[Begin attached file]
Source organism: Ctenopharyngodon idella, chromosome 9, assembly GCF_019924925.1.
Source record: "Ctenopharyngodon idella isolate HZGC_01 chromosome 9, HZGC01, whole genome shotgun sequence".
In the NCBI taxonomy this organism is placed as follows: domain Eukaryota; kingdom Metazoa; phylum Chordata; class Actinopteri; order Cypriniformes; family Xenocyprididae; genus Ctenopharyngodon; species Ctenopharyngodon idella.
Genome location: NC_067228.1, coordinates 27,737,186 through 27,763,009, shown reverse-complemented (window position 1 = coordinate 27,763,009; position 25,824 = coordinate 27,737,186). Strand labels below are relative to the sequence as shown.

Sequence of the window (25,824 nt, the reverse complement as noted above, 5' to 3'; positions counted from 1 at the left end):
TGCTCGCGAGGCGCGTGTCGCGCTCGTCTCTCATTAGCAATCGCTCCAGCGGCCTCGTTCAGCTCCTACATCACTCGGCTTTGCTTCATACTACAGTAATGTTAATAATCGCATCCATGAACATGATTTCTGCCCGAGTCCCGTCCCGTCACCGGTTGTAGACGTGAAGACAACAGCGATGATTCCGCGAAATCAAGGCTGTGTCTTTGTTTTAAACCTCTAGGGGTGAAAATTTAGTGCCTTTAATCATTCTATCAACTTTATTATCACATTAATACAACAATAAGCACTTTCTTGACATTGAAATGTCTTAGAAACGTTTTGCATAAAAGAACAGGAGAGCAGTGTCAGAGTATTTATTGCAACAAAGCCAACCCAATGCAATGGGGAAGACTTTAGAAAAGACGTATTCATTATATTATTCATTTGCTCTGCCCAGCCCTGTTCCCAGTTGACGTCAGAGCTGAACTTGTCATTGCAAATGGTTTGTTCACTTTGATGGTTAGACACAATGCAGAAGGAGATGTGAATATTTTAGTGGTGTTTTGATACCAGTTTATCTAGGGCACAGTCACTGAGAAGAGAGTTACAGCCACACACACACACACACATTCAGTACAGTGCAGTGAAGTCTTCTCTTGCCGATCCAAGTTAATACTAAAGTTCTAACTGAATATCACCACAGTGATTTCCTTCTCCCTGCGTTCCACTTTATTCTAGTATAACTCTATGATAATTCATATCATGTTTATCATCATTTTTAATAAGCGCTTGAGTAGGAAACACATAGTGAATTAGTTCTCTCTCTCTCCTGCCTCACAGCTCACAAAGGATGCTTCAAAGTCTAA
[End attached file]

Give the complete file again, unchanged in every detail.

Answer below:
Source organism: Ctenopharyngodon idella, chromosome 9, assembly GCF_019924925.1.
Source record: "Ctenopharyngodon idella isolate HZGC_01 chromosome 9, HZGC01, whole genome shotgun sequence".
In the NCBI taxonomy this organism is placed as follows: domain Eukaryota; kingdom Metazoa; phylum Chordata; class Actinopteri; order Cypriniformes; family Xenocyprididae; genus Ctenopharyngodon; species Ctenopharyngodon idella.
Genome location: NC_067228.1, coordinates 27,737,186 through 27,763,009, shown reverse-complemented (window position 1 = coordinate 27,763,009; position 25,824 = coordinate 27,737,186). Strand labels below are relative to the sequence as shown.

Sequence of the window (25,824 nt, the reverse complement as noted above, 5' to 3'; positions counted from 1 at the left end):
TGCTCGCGAGGCGCGTGTCGCGCTCGTCTCTCATTAGCAATCGCTCCAGCGGCCTCGTTCAGCTCCTACATCACTCGGCTTTGCTTCATACTACAGTAATGTTAATAATCGCATCCATGAACATGATTTCTGCCCGAGTCCCGTCCCGTCACCGGTTGTAGACGTGAAGACAACAGCGATGATTCCGCGAAATCAAGGCTGTGTCTTTGTTTTAAACCTCTAGGGGTGAAAATTTAGTGCCTTTAATCATTCTATCAACTTTATTATCACATTAATACAACAATAAGCACTTTCTTGACATTGAAATGTCTTAGAAACGTTTTGCATAAAAGAACAGGAGAGCAGTGTCAGAGTATTTATTGCAACAAAGCCAACCCAATGCAATGGGGAAGACTTTAGAAAAGACGTATTCATTATATTATTCATTTGCTCTGCCCAGCCCTGTTCCCAGTTGACGTCAGAGCTGAACTTGTCATTGCAAATGGTTTGTTCACTTTGATGGTTAGACACAATGCAGAAGGAGATGTGAATATTTTAGTGGTGTTTTGATACCAGTTTATCTAGGGCACAGTCACTGAGAAGAGAGTTACAGCCACACACACACACACACATTCAGTACAGTGCAGTGAAGTCTTCTCTTGCCGATCCAAGTTAATACTAAAGTTCTAACTGAATATCACCACAGTGATTTCCTTCTCCCTGCGTTCCACTTTATTCTAGTATAACTCTATGATAATTCATATCATGTTTATCATCATTTTTAATAAGCGCTTGAGTAGGAAACACATAGTGAATTAGTTCTCTCTCTCTCCTGCCTCACAGCTCACAAAGGATGCTTCAAAGTCTAA